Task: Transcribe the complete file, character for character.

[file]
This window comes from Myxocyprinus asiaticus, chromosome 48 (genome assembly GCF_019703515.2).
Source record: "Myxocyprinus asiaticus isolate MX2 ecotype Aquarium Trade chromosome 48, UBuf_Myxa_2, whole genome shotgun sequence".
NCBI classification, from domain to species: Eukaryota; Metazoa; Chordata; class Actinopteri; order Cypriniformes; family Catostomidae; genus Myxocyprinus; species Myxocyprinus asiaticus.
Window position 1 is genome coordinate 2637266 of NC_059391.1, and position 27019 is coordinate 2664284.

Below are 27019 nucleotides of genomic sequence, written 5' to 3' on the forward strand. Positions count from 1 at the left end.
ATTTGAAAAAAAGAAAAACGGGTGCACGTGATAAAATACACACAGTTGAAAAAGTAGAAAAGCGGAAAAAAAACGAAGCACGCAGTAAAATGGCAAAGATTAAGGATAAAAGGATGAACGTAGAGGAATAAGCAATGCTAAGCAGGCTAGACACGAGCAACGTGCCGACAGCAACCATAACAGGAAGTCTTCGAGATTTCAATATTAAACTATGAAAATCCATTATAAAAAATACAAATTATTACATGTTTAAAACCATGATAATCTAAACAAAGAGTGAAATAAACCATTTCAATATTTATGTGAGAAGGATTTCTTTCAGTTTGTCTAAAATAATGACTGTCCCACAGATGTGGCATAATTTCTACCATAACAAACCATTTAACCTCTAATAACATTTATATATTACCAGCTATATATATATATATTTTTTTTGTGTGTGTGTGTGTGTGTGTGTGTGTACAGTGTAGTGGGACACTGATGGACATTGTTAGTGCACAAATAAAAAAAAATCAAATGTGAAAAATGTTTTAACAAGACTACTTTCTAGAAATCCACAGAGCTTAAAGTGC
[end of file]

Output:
This window comes from Myxocyprinus asiaticus, chromosome 48 (genome assembly GCF_019703515.2).
Source record: "Myxocyprinus asiaticus isolate MX2 ecotype Aquarium Trade chromosome 48, UBuf_Myxa_2, whole genome shotgun sequence".
NCBI classification, from domain to species: Eukaryota; Metazoa; Chordata; class Actinopteri; order Cypriniformes; family Catostomidae; genus Myxocyprinus; species Myxocyprinus asiaticus.
Window position 1 is genome coordinate 2637266 of NC_059391.1, and position 27019 is coordinate 2664284.

Below are 27019 nucleotides of genomic sequence, written 5' to 3' on the forward strand. Positions count from 1 at the left end.
ATTTGAAAAAAAGAAAAACGGGTGCACGTGATAAAATACACACAGTTGAAAAAGTAGAAAAGCGGAAAAAAAACGAAGCACGCAGTAAAATGGCAAAGATTAAGGATAAAAGGATGAACGTAGAGGAATAAGCAATGCTAAGCAGGCTAGACACGAGCAACGTGCCGACAGCAACCATAACAGGAAGTCTTCGAGATTTCAATATTAAACTATGAAAATCCATTATAAAAAATACAAATTATTACATGTTTAAAACCATGATAATCTAAACAAAGAGTGAAATAAACCATTTCAATATTTATGTGAGAAGGATTTCTTTCAGTTTGTCTAAAATAATGACTGTCCCACAGATGTGGCATAATTTCTACCATAACAAACCATTTAACCTCTAATAACATTTATATATTACCAGCTATATATATATATATTTTTTTTGTGTGTGTGTGTGTGTGTGTGTGTGTACAGTGTAGTGGGACACTGATGGACATTGTTAGTGCACAAATAAAAAAAAATCAAATGTGAAAAATGTTTTAACAAGACTACTTTCTAGAAATCCACAGAGCTTAAAGTGC